IRA unit fired first on undercover soldiers, report says
An eight-man IRA unit wiped out by SAS gunmen after they launched a bomb attack on a police station nearly 25 years ago, opened fire first on the undercover soldiers, it has been claimed.
A report of an investigation into the shootings by the historical enquiries team (HET), which was set up to investigate unsolved killings in Northern Ireland, is due to be handed over to relatives of the Provisionals who died, as well as the family of an innocent civilian caught up in the gunfire outside Loughgall RUC station, Co Armagh, in May 1987.
It was always believed that SAS soldiers hiding in nearby fields fired the first shots as the IRA men retreated after bombing the station using a hijacked digger to carry the bomb and smash through a perimeter fence.
Most of them were inside a van which was sprayed with bullets.
The Belfast Telegraph said today that the HET report will claim that the IRA men could not have been safely arrested and the soldiers were within their rights to open fire.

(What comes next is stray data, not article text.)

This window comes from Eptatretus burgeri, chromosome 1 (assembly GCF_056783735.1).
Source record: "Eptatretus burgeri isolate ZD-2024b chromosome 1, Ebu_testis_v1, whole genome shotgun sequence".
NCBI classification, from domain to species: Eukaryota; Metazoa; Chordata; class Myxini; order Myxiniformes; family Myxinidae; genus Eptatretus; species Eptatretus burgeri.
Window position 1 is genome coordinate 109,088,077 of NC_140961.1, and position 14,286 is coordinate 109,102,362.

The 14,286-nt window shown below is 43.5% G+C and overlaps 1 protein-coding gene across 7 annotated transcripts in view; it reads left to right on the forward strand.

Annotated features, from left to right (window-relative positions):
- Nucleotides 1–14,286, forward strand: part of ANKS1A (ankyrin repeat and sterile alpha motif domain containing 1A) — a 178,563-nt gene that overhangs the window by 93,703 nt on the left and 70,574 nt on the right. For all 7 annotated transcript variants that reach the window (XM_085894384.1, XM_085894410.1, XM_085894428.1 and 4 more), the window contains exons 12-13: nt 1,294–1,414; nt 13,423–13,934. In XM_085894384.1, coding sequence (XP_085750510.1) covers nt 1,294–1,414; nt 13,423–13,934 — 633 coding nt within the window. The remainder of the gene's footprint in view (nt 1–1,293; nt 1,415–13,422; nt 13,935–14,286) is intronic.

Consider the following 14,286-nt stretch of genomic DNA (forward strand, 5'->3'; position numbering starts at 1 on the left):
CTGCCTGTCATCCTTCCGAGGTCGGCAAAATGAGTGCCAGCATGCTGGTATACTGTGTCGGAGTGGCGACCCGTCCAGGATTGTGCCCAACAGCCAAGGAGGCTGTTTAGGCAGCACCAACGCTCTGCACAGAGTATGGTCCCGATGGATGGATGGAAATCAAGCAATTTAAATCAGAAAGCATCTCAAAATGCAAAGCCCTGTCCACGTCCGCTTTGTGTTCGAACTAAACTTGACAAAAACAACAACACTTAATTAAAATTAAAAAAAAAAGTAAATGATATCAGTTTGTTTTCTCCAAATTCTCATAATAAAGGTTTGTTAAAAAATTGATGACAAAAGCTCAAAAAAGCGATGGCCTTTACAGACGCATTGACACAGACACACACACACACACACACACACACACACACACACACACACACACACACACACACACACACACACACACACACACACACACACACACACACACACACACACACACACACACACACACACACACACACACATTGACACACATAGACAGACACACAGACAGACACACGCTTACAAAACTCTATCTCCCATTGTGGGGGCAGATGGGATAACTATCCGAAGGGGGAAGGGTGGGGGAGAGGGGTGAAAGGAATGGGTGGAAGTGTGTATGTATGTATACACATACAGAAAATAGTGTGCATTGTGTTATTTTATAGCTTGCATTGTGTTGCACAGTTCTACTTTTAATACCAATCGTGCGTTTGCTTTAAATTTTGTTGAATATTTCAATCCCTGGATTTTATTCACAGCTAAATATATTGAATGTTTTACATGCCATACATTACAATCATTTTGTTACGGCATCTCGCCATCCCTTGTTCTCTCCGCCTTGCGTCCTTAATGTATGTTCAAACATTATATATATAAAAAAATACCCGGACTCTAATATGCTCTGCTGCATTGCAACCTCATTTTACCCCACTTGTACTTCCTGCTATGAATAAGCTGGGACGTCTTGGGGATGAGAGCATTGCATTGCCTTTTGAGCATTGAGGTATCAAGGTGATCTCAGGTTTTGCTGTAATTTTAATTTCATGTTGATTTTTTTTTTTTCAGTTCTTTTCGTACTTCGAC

A spokesman for the HET said she could not comment on the report because they were working with the families on a confidential basis.
She said: "It (the HET) does not discuss the contents or progress of a review with anyone except families concerned or their representatives."
The eight men belonged to the East Tyrone brigade, one of the most feared IRA units, which was heavily involved in a series of attacks on police and soldiers at the time, especially in areas close to the border with the Irish Republic.
A ninth man, Anthony Hughes, an innocent passer-by who was driving home at the time, was also killed.
East Derry MP Gregory Campbell said today the eight IRA men deserved to die - a claim which infuriated a Sinn Fein member of the Northern Ireland Assembly whose wife's brother, Patrick Kelly, 30, from Dungannon, Co Tyrone, was among the eight shot dead by the soldiers.
Barry McElduff said Mr Campbell's "gloating" was unacceptable.
He said: "The men killed at Loughgall were victims of a British Government policy of shoot-to-kill. Nobody believes that the British Army unit were sent into Loughgall that evening to arrest anybody.
"They were sent there to kill the IRA unit and that is what they did. If the HET try and put forward a different theory, it will say more about that group's credibility than anything else.
"The families of those killed at Loughgall deserve the truth. They do not deserve continuing cover-up and concealment by the British Government or by the HET.
"The fact that this report was leaked to the media before being given to the families says much about the intent of the HET with regard to this investigation."